New Freshman Academy a success in first year

First year at new Patriot Academy a big success

Posted: Thursday, June 12, 2014 8:45 am

By Katey Hopkins – Reporter | The Standard Banner Jefferson County, Tenn

The inagural year for freshmen at the new Patriot Academy was a highly-successful one, administrators say.

“Discipline is down, attendance is up, and grades are up. So all the three big hitters are really doing well,” said Dr. Scott Walker, Principal of JCHS.

For once, the freshmen of Jefferson County High School may have surpassed the upperclassmen. With a brand new facility, the freshmen flooded the halls of the Academy last August.

This is actually the third year of a freshmen academy in Jefferson County. For the first two years, the freshmen were housed in portable classrooms directly behind JCHS.

It is not so much about being separate from the upperclassmen as it is about preparing the freshmen for high school, and giving them a transitional place to do so. The school uses a team approach, much like some middle schools in the county.

“With a team of teachers working to help each student succeed, there were so many victories. The teachers worked very hard to help each student reach success,” said Assistant Principal Jennifer Sanford.

This team approach, along with the individual environment, has also helped advance the academic performance of the students. This year, the school saw a two percent increase in Algebra 1 proficiency, and English proficiency increased five percent from 75 to 80 percent.

“So, you can see academically, we have increased,” Walker said.

A highlight of this year for Sanford was seeing that 91 percent of freshmen passed all of their classes, and 97 percent passed all but one class. Over half of those students are now in summer school to complete that one class.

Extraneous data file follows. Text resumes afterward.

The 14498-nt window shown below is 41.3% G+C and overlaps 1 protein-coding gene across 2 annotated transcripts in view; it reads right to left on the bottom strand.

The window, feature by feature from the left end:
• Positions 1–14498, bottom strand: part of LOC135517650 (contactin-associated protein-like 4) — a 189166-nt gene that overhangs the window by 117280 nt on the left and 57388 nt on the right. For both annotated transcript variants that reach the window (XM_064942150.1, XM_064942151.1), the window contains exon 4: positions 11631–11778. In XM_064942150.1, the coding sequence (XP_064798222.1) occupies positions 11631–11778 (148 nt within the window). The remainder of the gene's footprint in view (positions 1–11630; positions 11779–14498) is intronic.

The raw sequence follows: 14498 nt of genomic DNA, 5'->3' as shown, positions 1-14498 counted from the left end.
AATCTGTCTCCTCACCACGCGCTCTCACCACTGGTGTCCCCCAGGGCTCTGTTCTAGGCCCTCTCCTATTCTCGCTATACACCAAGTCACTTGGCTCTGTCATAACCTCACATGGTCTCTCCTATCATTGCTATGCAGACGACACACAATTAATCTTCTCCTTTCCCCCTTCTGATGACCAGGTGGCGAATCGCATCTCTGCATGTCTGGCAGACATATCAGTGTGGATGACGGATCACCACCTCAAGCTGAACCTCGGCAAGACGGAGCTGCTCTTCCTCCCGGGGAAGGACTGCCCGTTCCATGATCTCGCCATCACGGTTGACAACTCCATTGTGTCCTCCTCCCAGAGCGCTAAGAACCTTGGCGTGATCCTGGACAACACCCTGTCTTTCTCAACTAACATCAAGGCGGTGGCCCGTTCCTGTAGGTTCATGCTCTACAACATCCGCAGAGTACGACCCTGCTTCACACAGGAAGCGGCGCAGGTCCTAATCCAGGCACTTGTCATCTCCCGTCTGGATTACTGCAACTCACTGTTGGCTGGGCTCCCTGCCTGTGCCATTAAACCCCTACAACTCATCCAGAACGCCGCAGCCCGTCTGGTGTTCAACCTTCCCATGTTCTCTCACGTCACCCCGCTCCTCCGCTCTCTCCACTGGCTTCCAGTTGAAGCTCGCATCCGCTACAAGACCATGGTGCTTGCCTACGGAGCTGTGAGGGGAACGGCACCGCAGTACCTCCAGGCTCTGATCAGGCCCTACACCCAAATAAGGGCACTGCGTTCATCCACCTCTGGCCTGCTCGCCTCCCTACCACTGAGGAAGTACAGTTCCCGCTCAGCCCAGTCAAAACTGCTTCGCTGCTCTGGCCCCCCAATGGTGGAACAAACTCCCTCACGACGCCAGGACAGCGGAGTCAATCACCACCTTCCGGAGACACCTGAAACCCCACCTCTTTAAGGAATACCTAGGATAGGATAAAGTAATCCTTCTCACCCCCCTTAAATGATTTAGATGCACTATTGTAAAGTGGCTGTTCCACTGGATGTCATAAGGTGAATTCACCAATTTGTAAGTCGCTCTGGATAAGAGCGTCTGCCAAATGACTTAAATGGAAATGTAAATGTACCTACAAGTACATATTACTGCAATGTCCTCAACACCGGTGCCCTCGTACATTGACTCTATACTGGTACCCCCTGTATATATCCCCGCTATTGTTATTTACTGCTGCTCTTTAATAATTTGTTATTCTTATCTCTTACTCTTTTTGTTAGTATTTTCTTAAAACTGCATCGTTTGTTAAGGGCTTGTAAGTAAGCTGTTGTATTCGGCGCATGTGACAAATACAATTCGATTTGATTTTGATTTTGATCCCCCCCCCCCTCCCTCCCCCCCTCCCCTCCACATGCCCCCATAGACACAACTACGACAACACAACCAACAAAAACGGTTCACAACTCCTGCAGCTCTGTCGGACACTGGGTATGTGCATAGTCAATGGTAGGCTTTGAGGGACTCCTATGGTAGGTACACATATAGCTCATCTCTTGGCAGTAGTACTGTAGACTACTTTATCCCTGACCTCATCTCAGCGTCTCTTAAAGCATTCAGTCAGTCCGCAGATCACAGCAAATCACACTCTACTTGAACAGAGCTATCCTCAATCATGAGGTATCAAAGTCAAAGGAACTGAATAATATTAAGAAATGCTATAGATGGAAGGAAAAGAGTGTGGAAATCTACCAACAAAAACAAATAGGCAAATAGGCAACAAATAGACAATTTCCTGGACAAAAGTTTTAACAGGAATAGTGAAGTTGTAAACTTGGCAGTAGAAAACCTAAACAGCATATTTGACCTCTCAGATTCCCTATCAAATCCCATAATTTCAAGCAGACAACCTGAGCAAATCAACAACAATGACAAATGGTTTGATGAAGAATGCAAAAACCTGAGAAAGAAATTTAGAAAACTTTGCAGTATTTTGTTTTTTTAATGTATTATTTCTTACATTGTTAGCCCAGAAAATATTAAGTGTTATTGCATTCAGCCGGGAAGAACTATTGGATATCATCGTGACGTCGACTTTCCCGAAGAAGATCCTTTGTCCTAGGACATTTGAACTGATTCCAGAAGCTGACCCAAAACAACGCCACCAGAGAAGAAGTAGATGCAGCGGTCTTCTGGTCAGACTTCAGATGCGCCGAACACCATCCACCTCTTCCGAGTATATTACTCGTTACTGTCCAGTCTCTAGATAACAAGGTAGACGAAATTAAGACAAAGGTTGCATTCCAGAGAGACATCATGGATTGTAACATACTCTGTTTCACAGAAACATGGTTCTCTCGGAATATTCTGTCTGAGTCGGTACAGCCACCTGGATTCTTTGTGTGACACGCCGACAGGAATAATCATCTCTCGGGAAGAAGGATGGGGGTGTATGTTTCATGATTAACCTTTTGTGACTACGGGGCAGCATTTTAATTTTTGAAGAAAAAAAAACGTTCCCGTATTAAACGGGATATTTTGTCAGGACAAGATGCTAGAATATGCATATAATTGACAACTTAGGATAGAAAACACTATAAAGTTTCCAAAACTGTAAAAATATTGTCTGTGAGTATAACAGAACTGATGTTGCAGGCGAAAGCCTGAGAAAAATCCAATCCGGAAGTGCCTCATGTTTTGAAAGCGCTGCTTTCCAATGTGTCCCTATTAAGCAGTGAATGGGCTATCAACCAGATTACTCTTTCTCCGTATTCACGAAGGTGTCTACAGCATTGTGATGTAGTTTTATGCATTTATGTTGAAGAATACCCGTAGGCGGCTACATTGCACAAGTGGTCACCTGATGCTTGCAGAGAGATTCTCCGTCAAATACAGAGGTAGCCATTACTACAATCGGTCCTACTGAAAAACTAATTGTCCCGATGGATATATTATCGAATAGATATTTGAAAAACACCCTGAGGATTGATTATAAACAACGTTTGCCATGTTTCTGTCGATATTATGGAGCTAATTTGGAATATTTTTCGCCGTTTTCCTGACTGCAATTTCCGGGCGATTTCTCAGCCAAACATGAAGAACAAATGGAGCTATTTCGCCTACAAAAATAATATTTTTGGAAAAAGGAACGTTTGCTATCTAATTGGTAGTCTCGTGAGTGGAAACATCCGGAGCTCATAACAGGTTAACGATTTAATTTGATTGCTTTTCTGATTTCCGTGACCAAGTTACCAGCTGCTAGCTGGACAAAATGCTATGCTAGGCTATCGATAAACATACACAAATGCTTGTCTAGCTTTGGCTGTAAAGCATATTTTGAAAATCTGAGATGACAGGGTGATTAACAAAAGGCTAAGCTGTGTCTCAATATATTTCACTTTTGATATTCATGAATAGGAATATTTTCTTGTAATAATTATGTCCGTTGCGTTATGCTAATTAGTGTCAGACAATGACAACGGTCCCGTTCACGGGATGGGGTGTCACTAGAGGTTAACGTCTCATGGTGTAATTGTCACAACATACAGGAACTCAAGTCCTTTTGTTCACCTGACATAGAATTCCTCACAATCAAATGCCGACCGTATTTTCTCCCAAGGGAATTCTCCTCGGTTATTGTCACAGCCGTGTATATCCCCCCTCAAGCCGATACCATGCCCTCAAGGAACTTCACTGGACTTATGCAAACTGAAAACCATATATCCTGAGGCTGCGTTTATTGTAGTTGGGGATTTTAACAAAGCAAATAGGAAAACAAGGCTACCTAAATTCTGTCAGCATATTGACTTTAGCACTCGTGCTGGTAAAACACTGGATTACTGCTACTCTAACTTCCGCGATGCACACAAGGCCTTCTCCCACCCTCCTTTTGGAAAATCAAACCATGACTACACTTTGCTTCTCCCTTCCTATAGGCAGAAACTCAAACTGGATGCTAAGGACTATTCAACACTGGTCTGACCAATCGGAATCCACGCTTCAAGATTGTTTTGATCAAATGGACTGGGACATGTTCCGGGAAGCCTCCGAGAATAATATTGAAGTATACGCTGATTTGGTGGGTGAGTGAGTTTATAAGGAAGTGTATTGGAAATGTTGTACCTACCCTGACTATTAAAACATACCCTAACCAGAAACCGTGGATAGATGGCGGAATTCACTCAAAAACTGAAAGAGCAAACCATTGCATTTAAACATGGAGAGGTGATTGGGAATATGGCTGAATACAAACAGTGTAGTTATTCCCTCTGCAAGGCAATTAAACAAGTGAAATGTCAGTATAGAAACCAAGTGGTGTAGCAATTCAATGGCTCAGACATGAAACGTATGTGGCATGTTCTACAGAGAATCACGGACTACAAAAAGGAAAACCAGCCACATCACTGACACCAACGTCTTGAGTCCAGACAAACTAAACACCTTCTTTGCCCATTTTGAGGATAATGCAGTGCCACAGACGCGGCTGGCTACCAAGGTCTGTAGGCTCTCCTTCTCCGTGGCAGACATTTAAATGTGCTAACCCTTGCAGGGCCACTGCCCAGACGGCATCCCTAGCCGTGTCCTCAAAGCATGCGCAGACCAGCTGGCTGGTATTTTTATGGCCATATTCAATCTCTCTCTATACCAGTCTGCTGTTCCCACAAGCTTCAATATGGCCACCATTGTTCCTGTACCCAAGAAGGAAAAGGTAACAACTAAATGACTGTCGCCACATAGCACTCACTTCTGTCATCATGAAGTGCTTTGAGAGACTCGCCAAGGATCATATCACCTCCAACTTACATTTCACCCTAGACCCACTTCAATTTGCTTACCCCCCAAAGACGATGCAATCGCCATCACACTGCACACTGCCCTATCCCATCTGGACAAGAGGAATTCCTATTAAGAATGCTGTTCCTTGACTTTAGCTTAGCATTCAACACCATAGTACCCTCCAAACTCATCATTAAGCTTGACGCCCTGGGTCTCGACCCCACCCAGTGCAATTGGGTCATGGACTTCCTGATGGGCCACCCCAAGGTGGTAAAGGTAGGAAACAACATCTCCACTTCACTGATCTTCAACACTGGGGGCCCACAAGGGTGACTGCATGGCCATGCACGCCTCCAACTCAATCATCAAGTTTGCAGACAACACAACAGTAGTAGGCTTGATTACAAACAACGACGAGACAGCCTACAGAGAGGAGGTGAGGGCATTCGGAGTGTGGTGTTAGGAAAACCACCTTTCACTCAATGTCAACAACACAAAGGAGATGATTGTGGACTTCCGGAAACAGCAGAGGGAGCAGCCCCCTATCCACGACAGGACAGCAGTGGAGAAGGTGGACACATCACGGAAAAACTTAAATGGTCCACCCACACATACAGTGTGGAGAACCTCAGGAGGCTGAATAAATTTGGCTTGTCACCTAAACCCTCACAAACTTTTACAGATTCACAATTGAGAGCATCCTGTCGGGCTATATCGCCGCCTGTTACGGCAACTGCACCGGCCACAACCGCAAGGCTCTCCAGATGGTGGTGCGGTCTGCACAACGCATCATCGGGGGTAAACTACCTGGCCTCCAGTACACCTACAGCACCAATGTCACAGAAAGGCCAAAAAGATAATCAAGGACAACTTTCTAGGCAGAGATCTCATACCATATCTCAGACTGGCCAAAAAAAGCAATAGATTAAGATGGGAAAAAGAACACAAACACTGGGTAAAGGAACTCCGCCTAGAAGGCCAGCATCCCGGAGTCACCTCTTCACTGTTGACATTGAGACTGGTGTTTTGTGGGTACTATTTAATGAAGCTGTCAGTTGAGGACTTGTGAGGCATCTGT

“All successes are indicative of the work that the teachers have put in,” said Walker.

The faculty and staff at Patriot Academy have worked to make sure the school is tailored to the freshmen and their needs.

All freshmen are required to take a course called The Freshman Experience, which helps students assess what they want in life and how to get there. It helps them realize the realities of a life budget, as well as lets them see which colleges and careers fit their interests and personalities. The Freshmen Experience also maps out the last three years of high school for the students.

“I think that’s what has helped our scores here. These kids are starting to get grounded,” Dr. Walker said of pursuing an educational and career path.

“We have challenged students to step back and look at their situations and then make a good choice for themselves – a choice that they will be pleased with in the years ahead. We want to help them make choices that will allow them to have a bright future,” Sanford said.

Having the first year behind them, Walker and Sanford see future opportunities and look forward to the second year at Patriot Academy. Though no changes will be made at the freshmen academy next year, it has set an example for the future of Jefferson County High School.

“We’re actually moving some of the concepts from the freshmen academy here,” Walker said of the main campus.

Next year, there will be school-wide (Patriot Academy and JCHS) rules. These four R’s are: be responsible, be respectful, be ready, and be receptive. Also, new academic and behavior improvement plans will be implemented, according to Walker.

“I am looking forward to the challenge of getting acquainted with all of the members of the Class of 2018,” Sanford said of next year. She also looks forward to helping each student succeed in both academics and extra-curricular activities.

As the first group of students from Patriot Academy enters JCHS this fall, familiar things will surround them. All of the renovated pods will be the same color scheme as Patriot Academy, and the students will already be familiar with The Patriot Way and other JCHS traditions.

A lot of research of similar programs went into the formation of Patriot Academy. The goal is to prepare students for college, career, and life.

“We feel pretty comfortable with what we’re doing now,” said Dr. Walker. “We’ve had good success with it.”






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